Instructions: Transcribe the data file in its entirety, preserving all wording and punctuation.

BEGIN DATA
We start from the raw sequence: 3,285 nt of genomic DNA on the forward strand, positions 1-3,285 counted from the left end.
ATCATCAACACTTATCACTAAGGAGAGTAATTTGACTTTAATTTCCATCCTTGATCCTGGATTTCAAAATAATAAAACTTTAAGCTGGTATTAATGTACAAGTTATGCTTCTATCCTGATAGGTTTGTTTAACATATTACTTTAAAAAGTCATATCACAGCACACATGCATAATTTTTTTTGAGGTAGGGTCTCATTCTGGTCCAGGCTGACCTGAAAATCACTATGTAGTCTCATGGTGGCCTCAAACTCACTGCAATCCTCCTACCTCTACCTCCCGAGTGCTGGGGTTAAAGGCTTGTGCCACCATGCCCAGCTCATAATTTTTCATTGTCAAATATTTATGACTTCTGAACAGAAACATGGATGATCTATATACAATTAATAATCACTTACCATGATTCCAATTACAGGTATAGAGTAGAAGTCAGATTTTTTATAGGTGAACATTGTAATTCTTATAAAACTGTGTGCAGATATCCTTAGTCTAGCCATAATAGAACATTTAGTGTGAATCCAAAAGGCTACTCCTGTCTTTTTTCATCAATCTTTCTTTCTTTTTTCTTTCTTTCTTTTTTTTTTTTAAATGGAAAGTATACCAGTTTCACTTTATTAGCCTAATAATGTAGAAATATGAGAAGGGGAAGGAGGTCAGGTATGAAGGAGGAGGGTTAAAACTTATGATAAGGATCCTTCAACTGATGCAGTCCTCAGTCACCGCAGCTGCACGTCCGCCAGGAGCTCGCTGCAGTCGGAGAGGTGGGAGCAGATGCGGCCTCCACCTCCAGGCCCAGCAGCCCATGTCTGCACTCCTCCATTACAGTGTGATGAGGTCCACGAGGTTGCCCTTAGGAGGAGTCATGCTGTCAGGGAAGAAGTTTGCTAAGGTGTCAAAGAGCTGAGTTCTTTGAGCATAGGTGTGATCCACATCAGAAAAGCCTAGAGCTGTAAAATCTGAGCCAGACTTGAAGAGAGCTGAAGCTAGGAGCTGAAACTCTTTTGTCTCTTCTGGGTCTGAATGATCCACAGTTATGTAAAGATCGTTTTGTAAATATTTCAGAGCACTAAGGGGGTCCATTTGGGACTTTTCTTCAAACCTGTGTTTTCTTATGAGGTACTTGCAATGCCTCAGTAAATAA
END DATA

We start from the raw sequence: 3,285 nt of genomic DNA on the forward strand, positions 1-3,285 counted from the left end.
ATCATCAACACTTATCACTAAGGAGAGTAATTTGACTTTAATTTCCATCCTTGATCCTGGATTTCAAAATAATAAAACTTTAAGCTGGTATTAATGTACAAGTTATGCTTCTATCCTGATAGGTTTGTTTAACATATTACTTTAAAAAGTCATATCACAGCACACATGCATAATTTTTTTTGAGGTAGGGTCTCATTCTGGTCCAGGCTGACCTGAAAATCACTATGTAGTCTCATGGTGGCCTCAAACTCACTGCAATCCTCCTACCTCTACCTCCCGAGTGCTGGGGTTAAAGGCTTGTGCCACCATGCCCAGCTCATAATTTTTCATTGTCAAATATTTATGACTTCTGAACAGAAACATGGATGATCTATATACAATTAATAATCACTTACCATGATTCCAATTACAGGTATAGAGTAGAAGTCAGATTTTTTATAGGTGAACATTGTAATTCTTATAAAACTGTGTGCAGATATCCTTAGTCTAGCCATAATAGAACATTTAGTGTGAATCCAAAAGGCTACTCCTGTCTTTTTTCATCAATCTTTCTTTCTTTTTTCTTTCTTTCTTTTTTTTTTTTAAATGGAAAGTATACCAGTTTCACTTTATTAGCCTAATAATGTAGAAATATGAGAAGGGGAAGGAGGTCAGGTATGAAGGAGGAGGGTTAAAACTTATGATAAGGATCCTTCAACTGATGCAGTCCTCAGTCACCGCAGCTGCACGTCCGCCAGGAGCTCGCTGCAGTCGGAGAGGTGGGAGCAGATGCGGCCTCCACCTCCAGGCCCAGCAGCCCATGTCTGCACTCCTCCATTACAGTGTGATGAGGTCCACGAGGTTGCCCTTAGGAGGAGTCATGCTGTCAGGGAAGAAGTTTGCTAAGGTGTCAAAGAGCTGAGTTCTTTGAGCATAGGTGTGATCCACATCAGAAAAGCCTAGAGCTGTAAAATCTGAGCCAGACTTGAAGAGAGCTGAAGCTAGGAGCTGAAACTCTTTTGTCTCTTCTGGGTCTGAATGATCCACAGTTATGTAAAGATCGTTTTGTAAATATTTCAGAGCACTAAGGGGGTCCATTTGGGACTTTTCTTCAAACCTGTGTTTTCTTATGAGGTACTTGCAATGCCTCAGTAAATAA